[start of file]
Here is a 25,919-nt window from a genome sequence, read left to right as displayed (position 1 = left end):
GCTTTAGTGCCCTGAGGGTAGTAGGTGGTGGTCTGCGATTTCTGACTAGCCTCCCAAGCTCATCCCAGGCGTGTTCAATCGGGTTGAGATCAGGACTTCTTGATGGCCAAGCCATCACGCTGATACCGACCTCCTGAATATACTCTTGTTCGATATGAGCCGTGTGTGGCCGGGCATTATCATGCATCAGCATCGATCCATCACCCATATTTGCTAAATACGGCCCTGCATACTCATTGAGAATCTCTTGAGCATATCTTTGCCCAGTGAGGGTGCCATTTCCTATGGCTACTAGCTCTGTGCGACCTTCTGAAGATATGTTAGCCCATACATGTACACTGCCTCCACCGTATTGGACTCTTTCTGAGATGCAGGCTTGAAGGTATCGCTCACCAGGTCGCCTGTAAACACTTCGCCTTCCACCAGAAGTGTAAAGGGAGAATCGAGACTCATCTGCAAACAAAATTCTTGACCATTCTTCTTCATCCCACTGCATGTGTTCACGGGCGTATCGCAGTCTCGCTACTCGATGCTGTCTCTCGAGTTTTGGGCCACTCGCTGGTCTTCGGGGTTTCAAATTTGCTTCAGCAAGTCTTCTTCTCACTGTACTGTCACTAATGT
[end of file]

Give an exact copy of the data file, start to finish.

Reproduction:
Here is a 25,919-nt window from a genome sequence, read left to right as displayed (position 1 = left end):
GCTTTAGTGCCCTGAGGGTAGTAGGTGGTGGTCTGCGATTTCTGACTAGCCTCCCAAGCTCATCCCAGGCGTGTTCAATCGGGTTGAGATCAGGACTTCTTGATGGCCAAGCCATCACGCTGATACCGACCTCCTGAATATACTCTTGTTCGATATGAGCCGTGTGTGGCCGGGCATTATCATGCATCAGCATCGATCCATCACCCATATTTGCTAAATACGGCCCTGCATACTCATTGAGAATCTCTTGAGCATATCTTTGCCCAGTGAGGGTGCCATTTCCTATGGCTACTAGCTCTGTGCGACCTTCTGAAGATATGTTAGCCCATACATGTACACTGCCTCCACCGTATTGGACTCTTTCTGAGATGCAGGCTTGAAGGTATCGCTCACCAGGTCGCCTGTAAACACTTCGCCTTCCACCAGAAGTGTAAAGGGAGAATCGAGACTCATCTGCAAACAAAATTCTTGACCATTCTTCTTCATCCCACTGCATGTGTTCACGGGCGTATCGCAGTCTCGCTACTCGATGCTGTCTCTCGAGTTTTGGGCCACTCGCTGGTCTTCGGGGTTTCAAATTTGCTTCAGCAAGTCTTCTTCTCACTGTACTGTCACTAATGT